Sometimes circumstances go against you. It’s been that way for many sea anglers of late with the serious flooding and severe gales all around the UK, not only affecting travel, but pushing major flood water in to the sea in many areas that has pushed the majority of fish offshore some way. Some anglers disagree with this flood water scenario, but you only have to look at areas where estuaries small and major enter the sea and the fishing has been slow throughout.
My own area of North Wales saw some of the worst flooding, and as a consequence catch reports fell away. What tends to happen is that many anglers choose to wait for both the conditions to improve and for others to get out, catch some fish and report back before they will commit to a trip themselves. But I’ve still been out fishing, and by targeting fish that I knew were there, I’ve enjoyed some good sport.
I deliberately chose venues well away from estuaries, and even ignored beaches where I knew small streams flushed across the sand. This to give me access to water that at least had some stable salinity levels. I also concentrated my fishing over the three hours before high water and the first hour of the ebbing tide, as this period sees incoming fresh sea water dilute the effect of any present flood water to a major degree.
My targets were mainly whiting, dabs and flounders. The reason being I knew in the conditions that these would be the fish I was most likely to catch. I see little point putting out big baits in the faint hope of a decent cod, if my logic tells me the fish will be elsewhere and out of range.
I kept my tactics simple too. I fished two rods as always, one in close cast between 25-yards and 60-yards fishing baits right in amongst the surf tables, and the other out at maximum range for the dabs, but also as a “suck and see” option.
My choice of rigs was a three boom rig in close, and a 2-hook clipped up rig at range. The boom rig, in these conditions, will out fish any other rig for me and on the trips made was often catching triple shots of whiting, mixed in with the odd flounder. The long range rig took way less whiting, but found me dabs in good numbers as the dabs stay further out than both the whiting and the flounder on the shallow beaches I fish.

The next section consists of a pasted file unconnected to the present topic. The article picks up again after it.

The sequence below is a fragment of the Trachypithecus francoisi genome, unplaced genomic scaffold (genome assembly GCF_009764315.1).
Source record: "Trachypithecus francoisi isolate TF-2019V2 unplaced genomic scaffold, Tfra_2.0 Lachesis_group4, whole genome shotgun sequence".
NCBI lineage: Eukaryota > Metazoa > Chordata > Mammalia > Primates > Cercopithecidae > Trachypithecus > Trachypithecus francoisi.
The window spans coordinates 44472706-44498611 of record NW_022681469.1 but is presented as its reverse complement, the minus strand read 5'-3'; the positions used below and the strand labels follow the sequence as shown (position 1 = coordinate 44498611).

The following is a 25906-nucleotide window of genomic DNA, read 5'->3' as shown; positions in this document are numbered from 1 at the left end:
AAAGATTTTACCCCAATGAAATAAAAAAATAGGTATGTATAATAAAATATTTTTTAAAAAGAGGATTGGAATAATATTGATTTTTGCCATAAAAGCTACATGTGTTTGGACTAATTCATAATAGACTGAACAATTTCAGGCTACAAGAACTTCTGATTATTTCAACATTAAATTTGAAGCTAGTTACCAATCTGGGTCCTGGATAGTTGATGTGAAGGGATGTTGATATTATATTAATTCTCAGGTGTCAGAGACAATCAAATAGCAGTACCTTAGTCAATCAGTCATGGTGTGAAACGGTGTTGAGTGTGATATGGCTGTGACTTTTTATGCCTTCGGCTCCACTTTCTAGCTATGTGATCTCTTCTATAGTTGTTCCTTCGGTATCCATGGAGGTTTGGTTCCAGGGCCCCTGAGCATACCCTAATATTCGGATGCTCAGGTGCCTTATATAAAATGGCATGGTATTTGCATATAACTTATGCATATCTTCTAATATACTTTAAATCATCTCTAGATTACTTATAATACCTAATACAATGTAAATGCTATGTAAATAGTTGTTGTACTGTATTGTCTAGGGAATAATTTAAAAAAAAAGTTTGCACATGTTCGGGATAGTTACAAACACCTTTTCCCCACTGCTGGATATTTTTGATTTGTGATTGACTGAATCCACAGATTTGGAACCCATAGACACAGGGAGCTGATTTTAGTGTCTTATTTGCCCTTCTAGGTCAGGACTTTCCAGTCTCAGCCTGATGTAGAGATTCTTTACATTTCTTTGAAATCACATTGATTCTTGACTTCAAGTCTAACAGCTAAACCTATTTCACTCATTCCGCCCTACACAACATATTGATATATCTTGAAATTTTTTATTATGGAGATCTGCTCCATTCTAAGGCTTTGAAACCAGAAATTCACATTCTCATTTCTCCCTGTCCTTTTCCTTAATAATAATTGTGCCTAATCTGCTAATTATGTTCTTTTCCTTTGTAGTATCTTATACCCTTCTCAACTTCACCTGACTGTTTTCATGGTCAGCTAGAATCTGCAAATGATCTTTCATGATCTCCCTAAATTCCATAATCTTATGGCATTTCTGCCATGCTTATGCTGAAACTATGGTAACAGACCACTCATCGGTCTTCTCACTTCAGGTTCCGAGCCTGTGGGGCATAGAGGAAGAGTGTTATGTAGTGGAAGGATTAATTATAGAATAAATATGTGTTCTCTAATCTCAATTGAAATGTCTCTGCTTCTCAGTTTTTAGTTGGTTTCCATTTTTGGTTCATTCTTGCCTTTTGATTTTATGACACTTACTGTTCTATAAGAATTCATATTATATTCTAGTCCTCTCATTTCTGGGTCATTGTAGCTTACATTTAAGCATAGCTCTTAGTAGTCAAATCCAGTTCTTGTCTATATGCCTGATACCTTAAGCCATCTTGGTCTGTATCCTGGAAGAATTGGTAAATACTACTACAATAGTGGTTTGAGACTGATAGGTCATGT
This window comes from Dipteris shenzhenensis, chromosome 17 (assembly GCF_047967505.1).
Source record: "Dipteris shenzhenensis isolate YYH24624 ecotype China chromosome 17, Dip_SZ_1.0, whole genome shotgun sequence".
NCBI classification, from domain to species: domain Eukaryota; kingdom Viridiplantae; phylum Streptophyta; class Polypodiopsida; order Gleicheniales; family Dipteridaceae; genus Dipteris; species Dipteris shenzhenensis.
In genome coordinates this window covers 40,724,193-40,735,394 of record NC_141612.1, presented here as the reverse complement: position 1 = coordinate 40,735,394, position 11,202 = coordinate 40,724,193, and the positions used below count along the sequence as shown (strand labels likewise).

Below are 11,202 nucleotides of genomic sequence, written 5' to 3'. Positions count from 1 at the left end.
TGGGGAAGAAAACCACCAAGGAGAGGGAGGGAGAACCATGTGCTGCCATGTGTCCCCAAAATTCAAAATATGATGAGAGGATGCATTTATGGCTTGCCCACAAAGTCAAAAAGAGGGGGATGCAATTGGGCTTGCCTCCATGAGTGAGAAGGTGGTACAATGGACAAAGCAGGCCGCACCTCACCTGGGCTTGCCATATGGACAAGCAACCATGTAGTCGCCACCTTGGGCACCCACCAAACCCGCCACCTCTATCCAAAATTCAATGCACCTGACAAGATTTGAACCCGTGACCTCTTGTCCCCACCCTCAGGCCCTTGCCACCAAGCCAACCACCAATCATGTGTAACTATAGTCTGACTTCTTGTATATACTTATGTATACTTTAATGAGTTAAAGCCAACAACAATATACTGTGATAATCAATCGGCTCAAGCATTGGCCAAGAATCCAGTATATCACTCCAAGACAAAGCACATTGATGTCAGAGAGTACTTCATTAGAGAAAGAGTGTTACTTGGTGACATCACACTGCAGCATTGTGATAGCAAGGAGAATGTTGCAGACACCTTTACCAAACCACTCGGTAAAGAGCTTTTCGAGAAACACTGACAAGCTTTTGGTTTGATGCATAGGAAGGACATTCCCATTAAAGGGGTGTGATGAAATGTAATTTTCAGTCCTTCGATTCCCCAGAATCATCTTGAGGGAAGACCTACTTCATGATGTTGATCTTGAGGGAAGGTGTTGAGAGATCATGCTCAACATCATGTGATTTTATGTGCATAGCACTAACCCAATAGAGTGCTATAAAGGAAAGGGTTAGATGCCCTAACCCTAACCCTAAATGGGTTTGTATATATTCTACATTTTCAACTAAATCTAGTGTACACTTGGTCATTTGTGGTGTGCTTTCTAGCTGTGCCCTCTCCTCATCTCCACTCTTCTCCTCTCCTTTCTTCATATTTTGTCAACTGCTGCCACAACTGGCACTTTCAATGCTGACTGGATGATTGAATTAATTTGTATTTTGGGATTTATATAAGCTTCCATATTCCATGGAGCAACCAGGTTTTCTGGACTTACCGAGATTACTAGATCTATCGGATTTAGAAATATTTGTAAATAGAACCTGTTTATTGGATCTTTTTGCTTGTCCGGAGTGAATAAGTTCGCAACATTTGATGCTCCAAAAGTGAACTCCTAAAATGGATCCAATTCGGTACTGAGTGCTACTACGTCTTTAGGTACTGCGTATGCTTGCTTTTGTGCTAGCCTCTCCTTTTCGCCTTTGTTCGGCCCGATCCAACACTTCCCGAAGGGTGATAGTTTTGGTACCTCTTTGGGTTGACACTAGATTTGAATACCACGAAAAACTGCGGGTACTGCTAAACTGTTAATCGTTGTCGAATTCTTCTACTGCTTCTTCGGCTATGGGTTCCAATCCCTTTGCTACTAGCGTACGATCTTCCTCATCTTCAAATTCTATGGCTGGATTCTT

Bait choice has been simple. I use fish, mackerel, bluey and sandeel for the whiting, and sticky black lug for the dabs. All bait with a high scent factor! The winter flounder I find take a mackerel or a bluey bait just as good as they do worm, so I tend to work the fish baits pretty much all the time on the boom rig in close, and will only use the worm at short range if catches are slow and I need to experiment to find out if the fish want combo baits, as can sometimes occur.
The other thing I find keeps me catching in these tough times, is to keep both baits and hooks small. I use Aberdeen hook sizes 2 and 4 mostly and adjust the size of my baits to these. And for the whiting try adding one luminous green bead above the hook, as this seems to increase the catch rate in murky water of bites are hard to come by.
Some anglers in the weather conditions we’ve endured try to continue fishing as before and don’t adapt. Inevitably their catches are poor or non-existent because they carry on targeting fish that are just not there. Many years ago I did the same and you get in to a rut of not going fishing at all. Yes you mainly target smaller fish, but it keeps you fishing and catching, and maintaining momentum and confidence is important. These thought through short session trips, as and when possible, achieve exactly that.